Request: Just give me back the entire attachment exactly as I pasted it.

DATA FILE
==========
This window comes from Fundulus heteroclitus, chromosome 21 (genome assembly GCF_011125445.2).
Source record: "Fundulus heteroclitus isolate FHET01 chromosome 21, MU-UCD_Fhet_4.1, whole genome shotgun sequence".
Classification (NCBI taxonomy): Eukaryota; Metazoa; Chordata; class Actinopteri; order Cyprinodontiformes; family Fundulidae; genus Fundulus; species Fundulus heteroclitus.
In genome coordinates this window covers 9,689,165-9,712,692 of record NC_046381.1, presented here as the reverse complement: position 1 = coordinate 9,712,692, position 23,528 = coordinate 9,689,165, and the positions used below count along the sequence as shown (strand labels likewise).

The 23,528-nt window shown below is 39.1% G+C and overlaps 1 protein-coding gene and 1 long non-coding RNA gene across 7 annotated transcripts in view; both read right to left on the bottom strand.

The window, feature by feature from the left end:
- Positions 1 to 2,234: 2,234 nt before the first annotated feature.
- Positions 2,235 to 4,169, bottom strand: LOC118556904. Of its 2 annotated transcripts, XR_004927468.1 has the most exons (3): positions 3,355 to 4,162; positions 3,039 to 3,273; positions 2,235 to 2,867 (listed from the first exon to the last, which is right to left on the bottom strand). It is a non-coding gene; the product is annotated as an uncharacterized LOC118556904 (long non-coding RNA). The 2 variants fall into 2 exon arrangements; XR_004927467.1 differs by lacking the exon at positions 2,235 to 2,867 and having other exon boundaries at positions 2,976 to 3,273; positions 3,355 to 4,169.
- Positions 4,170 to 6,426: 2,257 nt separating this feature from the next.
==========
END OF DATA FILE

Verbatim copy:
This window comes from Fundulus heteroclitus, chromosome 21 (genome assembly GCF_011125445.2).
Source record: "Fundulus heteroclitus isolate FHET01 chromosome 21, MU-UCD_Fhet_4.1, whole genome shotgun sequence".
Classification (NCBI taxonomy): Eukaryota; Metazoa; Chordata; class Actinopteri; order Cyprinodontiformes; family Fundulidae; genus Fundulus; species Fundulus heteroclitus.
In genome coordinates this window covers 9,689,165-9,712,692 of record NC_046381.1, presented here as the reverse complement: position 1 = coordinate 9,712,692, position 23,528 = coordinate 9,689,165, and the positions used below count along the sequence as shown (strand labels likewise).

The 23,528-nt window shown below is 39.1% G+C and overlaps 1 protein-coding gene and 1 long non-coding RNA gene across 7 annotated transcripts in view; both read right to left on the bottom strand.

The window, feature by feature from the left end:
- Positions 1 to 2,234: 2,234 nt before the first annotated feature.
- Positions 2,235 to 4,169, bottom strand: LOC118556904. Of its 2 annotated transcripts, XR_004927468.1 has the most exons (3): positions 3,355 to 4,162; positions 3,039 to 3,273; positions 2,235 to 2,867 (listed from the first exon to the last, which is right to left on the bottom strand). It is a non-coding gene; the product is annotated as an uncharacterized LOC118556904 (long non-coding RNA). The 2 variants fall into 2 exon arrangements; XR_004927467.1 differs by lacking the exon at positions 2,235 to 2,867 and having other exon boundaries at positions 2,976 to 3,273; positions 3,355 to 4,169.
- Positions 4,170 to 6,426: 2,257 nt separating this feature from the next.